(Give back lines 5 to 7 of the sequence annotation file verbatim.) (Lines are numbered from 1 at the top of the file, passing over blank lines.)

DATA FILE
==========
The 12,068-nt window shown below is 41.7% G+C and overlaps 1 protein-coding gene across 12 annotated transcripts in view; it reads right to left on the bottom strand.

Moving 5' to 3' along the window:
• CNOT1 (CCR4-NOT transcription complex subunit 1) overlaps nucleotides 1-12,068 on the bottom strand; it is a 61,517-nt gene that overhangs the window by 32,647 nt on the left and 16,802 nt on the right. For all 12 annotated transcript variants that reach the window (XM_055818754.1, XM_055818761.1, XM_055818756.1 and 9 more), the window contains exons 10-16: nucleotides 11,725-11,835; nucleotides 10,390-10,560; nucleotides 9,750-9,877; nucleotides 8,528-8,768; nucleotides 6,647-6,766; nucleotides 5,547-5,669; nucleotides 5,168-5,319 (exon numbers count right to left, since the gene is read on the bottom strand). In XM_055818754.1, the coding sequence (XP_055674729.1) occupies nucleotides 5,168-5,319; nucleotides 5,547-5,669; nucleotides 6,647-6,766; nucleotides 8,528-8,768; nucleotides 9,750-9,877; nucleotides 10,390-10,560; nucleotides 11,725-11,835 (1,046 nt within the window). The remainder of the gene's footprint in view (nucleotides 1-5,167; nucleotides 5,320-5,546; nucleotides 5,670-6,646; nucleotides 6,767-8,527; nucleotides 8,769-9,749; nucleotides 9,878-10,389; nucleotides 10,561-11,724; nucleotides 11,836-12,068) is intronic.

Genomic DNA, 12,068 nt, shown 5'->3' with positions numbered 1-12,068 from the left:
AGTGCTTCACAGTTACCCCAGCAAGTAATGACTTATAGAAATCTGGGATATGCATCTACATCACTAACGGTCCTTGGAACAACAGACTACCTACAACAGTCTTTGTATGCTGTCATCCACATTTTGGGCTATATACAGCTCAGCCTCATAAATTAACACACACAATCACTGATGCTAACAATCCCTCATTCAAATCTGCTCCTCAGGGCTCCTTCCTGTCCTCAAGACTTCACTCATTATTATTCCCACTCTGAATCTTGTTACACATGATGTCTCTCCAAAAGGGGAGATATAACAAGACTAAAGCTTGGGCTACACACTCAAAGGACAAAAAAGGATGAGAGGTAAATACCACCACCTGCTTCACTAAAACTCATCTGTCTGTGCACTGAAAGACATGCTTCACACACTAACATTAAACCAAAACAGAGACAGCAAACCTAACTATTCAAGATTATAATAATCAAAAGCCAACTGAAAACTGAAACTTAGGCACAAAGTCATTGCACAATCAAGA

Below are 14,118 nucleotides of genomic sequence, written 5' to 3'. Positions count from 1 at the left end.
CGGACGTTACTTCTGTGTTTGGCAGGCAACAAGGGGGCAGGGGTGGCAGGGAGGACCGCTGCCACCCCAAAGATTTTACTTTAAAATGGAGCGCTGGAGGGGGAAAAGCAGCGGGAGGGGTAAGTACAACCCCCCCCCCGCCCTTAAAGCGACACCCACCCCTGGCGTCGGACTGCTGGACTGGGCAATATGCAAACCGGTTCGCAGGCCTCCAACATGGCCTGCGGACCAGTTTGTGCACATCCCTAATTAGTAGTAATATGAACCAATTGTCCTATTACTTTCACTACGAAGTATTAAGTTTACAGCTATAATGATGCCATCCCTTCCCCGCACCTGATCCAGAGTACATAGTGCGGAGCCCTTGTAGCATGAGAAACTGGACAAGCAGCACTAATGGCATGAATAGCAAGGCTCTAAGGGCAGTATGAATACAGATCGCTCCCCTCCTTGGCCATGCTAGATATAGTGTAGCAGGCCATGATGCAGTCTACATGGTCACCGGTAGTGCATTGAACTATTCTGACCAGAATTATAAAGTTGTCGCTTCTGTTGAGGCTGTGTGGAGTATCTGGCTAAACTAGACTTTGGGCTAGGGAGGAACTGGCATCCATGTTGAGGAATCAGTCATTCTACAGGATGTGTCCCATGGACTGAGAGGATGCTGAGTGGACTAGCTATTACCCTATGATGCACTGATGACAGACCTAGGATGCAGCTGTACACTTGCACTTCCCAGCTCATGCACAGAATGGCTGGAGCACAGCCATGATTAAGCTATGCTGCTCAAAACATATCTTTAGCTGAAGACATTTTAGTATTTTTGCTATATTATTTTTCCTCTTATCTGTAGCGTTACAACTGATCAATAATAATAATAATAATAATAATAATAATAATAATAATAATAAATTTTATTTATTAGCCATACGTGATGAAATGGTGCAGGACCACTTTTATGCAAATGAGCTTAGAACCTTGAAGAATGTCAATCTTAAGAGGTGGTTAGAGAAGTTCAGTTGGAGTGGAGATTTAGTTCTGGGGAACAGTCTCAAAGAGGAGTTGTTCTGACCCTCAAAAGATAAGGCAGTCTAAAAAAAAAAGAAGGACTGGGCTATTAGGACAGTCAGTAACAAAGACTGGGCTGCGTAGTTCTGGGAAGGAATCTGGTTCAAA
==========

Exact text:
AGTGCTTCACAGTTACCCCAGCAAGTAATGACTTATAGAAATCTGGGATATGCATCTACATCACTAACGGTCCTTGGAACAACAGACTACCTACAACAGTCTTTGTATGCTGTCATCCACATTTTGGGCTATATACAGCTCAGCCTCATAAATTAACACACACAATCACTGATGCTAACAATCCCTCATTCAAATCTGCTCCTCAGGGCTCCTTCCTGTCCTCAAGACTTCACTCATTATTATTCCCACTCTGAATCTTGTTACACATGATGTCTCTCCAAAAGGGGAGATATAACAAGACTAAAGCTTGGGCTACACACTCAAAGGACAAAAAAGGATGAGAGGTAAATACCACCACCTGCTTCACTAAAACTCATCTGTCTGTGCACTGAAAGACATGCTTCACACACTAACATTAAACCAAAACAGAGACAGCAAACCTAACTATTCAAGATTATAATAATCAAAAGCCAACTGAAAACTGAAACTTAGGCACAAAGTCATTGCACAATCAAGA

Below are 14,118 nucleotides of genomic sequence, written 5' to 3'. Positions count from 1 at the left end.
CGGACGTTACTTCTGTGTTTGGCAGGCAACAAGGGGGCAGGGGTGGCAGGGAGGACCGCTGCCACCCCAAAGATTTTACTTTAAAATGGAGCGCTGGAGGGGGAAAAGCAGCGGGAGGGGTAAGTACAACCCCCCCCCCGCCCTTAAAGCGACACCCACCCCTGGCGTCGGACTGCTGGACTGGGCAATATGCAAACCGGTTCGCAGGCCTCCAACATGGCCTGCGGACCAGTTTGTGCACATCCCTAATTAGTAGTAATATGAACCAATTGTCCTATTACTTTCACTACGAAGTATTAAGTTTACAGCTATAATGATGCCATCCCTTCCCCGCACCTGATCCAGAGTACATAGTGCGGAGCCCTTGTAGCATGAGAAACTGGACAAGCAGCACTAATGGCATGAATAGCAAGGCTCTAAGGGCAGTATGAATACAGATCGCTCCCCTCCTTGGCCATGCTAGATATAGTGTAGCAGGCCATGATGCAGTCTACATGGTCACCGGTAGTGCATTGAACTATTCTGACCAGAATTATAAAGTTGTCGCTTCTGTTGAGGCTGTGTGGAGTATCTGGCTAAACTAGACTTTGGGCTAGGGAGGAACTGGCATCCATGTTGAGGAATCAGTCATTCTACAGGATGTGTCCCATGGACTGAGAGGATGCTGAGTGGACTAGCTATTACCCTATGATGCACTGATGACAGACCTAGGATGCAGCTGTACACTTGCACTTCCCAGCTCATGCACAGAATGGCTGGAGCACAGCCATGATTAAGCTATGCTGCTCAAAACATATCTTTAGCTGAAGACATTTTAGTATTTTTGCTATATTATTTTTCCTCTTATCTGTAGCGTTACAACTGATCAATAATAATAATAATAATAATAATAATAATAATAATAATAATAAATTTTATTTATTAGCCATACGTGATGAAATGGTGCAGGACCACTTTTATGCAAATGAGCTTAGAACCTTGAAGAATGTCAATCTTAAGAGGTGGTTAGAGAAGTTCAGTTGGAGTGGAGATTTAGTTCTGGGGAACAGTCTCAAAGAGGAGTTGTTCTGACCCTCAAAAGATAAGGCAGTCTAAAAAAAAAAGAAGGACTGGGCTATTAGGACAGTCAGTAACAAAGACTGGGCTGCGTAGTTCTGGGAAGGAATCTGGTTCAAA